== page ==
There’s an old quip about solutions causing more problems:
Some people, when confronted with a problem, think “I know, I’ll use regular expressions.” Now they have two problems.
The account compromise problem
Years ago, online service providers had a problem.
Too many user accounts had weak, easily guessed passwords and were being compromised.
To make matters worse, many people used the same password for dozens of different accounts. So by compromising one account, an attacker could compromise others.
Last year, firstname.lastname@example.org used Soccer2020! for email, Google, Twitter, Facebook, LinkedIn and his bank account. This year, his password is Soccer2021!
To solve this problem, many service providers began offering users two factor authentication (2FA) based on the Time Based One-time Password (TOTP) algorithm.
The TOTP algorithm takes a secret, and the current time, as input to generate a dynamic numeric code. These codes typically look something like this:
$ gpg -d twitter-totp-secret.txt.asc 2> /dev/null | goathgen
Google Authenticator is a popular TOTP implementation, but there are many others.
Here’s an example of what a TOTP secret looks like as a string. This one is base32 encoded, but some may be hex encoded:
Users may never see the TOTP secret represented as a string, but as a QR code that they scan into their phone’s authenticator app. Those look something like this:
No matter how it is displayed, the TOTP secret should only be known to the service provider and the user. It must also be protected. In this way, it’s similar to a password.
Now with TOTP based 2FA enabled, users must enter a password and a numeric code to access the account.
This makes user accounts more difficult to compromise because an attacker would have to correctly guess the user’s password and obtain the user’s TOTP secret in order to gain access to the account.
The new problems
While 2FA largely solves weak password account compromise, it also creates new problems (mostly for users).
- The management of TOTP secrets.
- The loss of TOTP secrets.
If the TOTP secret is unavailable, people may be permanently locked out of their account even if they know the password. This is by design.
Backup 2FA recovery codes compound the new problems. Those have to be managed as well, and can be lost too.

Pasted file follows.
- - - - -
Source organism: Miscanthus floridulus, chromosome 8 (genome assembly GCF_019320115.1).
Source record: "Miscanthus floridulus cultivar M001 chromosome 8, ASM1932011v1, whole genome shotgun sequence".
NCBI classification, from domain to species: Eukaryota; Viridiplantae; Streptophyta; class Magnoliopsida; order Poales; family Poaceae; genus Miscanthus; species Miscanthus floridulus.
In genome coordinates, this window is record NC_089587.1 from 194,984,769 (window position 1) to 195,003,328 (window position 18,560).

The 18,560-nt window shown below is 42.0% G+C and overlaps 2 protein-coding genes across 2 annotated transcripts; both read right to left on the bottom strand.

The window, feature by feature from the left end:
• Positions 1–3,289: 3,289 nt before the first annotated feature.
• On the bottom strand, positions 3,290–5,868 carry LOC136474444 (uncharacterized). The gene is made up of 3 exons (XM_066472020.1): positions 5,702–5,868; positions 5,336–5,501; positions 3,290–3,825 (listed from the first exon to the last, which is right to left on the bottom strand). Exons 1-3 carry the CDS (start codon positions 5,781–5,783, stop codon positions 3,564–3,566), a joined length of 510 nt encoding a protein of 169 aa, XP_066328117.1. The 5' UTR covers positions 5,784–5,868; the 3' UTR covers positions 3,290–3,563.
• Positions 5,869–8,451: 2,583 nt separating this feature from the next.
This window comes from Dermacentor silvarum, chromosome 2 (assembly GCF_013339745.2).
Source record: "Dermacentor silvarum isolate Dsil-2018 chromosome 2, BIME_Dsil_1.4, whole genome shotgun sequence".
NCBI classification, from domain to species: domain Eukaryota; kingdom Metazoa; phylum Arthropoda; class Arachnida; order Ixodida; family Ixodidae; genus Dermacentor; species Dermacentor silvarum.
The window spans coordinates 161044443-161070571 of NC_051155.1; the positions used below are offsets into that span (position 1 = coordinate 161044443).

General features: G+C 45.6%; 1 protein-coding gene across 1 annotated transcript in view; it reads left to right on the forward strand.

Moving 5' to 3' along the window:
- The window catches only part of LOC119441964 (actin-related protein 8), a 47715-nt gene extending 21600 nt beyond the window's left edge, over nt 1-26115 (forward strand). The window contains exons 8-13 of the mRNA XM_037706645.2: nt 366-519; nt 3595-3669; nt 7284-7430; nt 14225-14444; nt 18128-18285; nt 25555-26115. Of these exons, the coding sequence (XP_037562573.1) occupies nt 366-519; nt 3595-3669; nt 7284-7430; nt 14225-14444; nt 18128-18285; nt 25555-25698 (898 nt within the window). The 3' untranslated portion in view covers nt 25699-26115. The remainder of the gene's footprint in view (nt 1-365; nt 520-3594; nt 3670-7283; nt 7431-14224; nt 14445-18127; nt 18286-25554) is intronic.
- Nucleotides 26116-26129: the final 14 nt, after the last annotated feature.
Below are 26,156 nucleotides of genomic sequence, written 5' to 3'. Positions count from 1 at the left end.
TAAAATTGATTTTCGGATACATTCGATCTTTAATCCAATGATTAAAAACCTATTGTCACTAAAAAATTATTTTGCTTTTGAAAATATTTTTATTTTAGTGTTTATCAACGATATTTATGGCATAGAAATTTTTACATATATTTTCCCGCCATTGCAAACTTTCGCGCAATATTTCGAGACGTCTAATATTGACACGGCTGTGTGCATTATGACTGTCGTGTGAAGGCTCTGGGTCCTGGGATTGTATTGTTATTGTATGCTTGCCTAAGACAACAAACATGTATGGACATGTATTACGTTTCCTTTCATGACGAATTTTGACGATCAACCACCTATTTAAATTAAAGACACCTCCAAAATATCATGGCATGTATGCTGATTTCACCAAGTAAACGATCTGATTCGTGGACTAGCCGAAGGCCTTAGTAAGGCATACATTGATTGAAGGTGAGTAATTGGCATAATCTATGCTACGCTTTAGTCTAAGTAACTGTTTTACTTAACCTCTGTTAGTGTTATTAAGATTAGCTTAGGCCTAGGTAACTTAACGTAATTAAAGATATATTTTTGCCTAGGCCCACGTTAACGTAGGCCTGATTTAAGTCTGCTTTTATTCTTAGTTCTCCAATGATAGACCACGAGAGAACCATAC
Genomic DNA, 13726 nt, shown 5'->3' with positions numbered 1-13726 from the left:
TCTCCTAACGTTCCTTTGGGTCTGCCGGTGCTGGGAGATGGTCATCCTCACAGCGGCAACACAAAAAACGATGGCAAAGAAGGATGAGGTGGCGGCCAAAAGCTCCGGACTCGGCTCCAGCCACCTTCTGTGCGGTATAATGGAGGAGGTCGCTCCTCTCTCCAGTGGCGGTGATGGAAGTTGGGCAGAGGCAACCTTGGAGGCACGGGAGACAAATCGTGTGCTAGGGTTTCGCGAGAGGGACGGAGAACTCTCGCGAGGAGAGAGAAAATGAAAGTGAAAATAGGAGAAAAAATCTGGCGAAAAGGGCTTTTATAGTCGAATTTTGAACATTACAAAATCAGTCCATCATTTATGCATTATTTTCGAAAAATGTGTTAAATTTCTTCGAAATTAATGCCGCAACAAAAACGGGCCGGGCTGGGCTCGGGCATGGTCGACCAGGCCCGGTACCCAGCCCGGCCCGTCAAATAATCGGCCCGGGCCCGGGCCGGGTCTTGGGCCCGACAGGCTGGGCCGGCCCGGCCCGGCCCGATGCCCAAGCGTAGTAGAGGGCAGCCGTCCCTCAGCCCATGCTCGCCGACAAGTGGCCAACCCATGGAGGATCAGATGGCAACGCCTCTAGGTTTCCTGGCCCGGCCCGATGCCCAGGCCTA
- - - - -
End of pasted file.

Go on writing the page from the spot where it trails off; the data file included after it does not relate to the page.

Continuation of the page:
Which is worse… Having an account compromised or being permanently locked out of the account because you lost something?
In either case, you have to convince the service provider that you are indeed the rightful account holder. And, losing your TOTP secret, may make this impossible if you didn’t take precautions.
Proliferation of the new problems
Managing TOTP secrets and taking precautions against 2FA account lock-out is probably doable (for a few accounts). However, service provider adoption of 2FA is growing.
Email providers, domain registrars, social media sites, banks, online stores and forums now offer 2FA. Some even mandate it.
Currently, I have slightly more than 100 personal unique account passwords. I generate those passwords with DPG. I also have roughly 30 TOTP secrets with different service providers. I use goathgen or Google Authenticator to generate the codes.
How people manage
When service providers offer multiple 2FA methods some users enable them all. I highly recommend this approach to mitigate the risk of 2FA lock-out. Phone based 2FA methods are insecure and I do not use them, however, the average person needs to weigh that security risk against the potential for 2FA account lock-out and do what makes them most comfortable. Security is sort of like investing. You can play it safe or take more risks. Neither is right or wrong.
Use a password manager that also supports storing TOTP secrets and sync those with cloud accounts. If you do this, you have to be careful to not lose access to the synced account.
Keep encrypted copies of the TOTP secrets on multiple computers in geographically separate locations. You can PGP encrypt the TOTP secrets and store those in /home.
Print paper backup codes and store them in a safe place (at a bank or a friend’s house). Although this becomes more difficult as the number of accounts that require 2FA grows, and isn’t convenient when you need quick access.
Some people don’t take any precautions and may not realize that they could be locked out of their accounts if their phone (with the authenticator app that contains all of their TOTP secrets) is reset, broken, lost or stolen.
And, even users who are prepared may lose access to their backups, phone number and other 2FA methods. Life happens.
A potential solution
Online service providers could have more physical presence. Places where people could visit (in-person or virtually) to prove that they are who they say they are and recover their accounts.
When I was a teenager, my wallet was stolen. It contained my driver’s license and social security card. Two things I need to live life.
I was able to get replacements by visiting the Department of Motor Vehicles (DMV) and a regional Social Security Administration office.
There was a well-defined process, for me to follow, to recover these things. There ought to be a similar solution for all online accounts.
We’re already there
At local organizations, this solution is already in place. Banks, schools and employers typically have offices where people can go to get help with account access issues.
Some even offer Zoom sessions that allow remote users to get help. You can display a government issued ID card, and your face, to a webcam just as easily as you can in-person.
Large online service providers could partner with retailers, phone companies, and government agencies, to offer users a similar recovery service for a nominal fee.
If that happens, the risk of permanent account lock-out, due to broken phones and lost TOTP secrets, would not be the problem that it is today.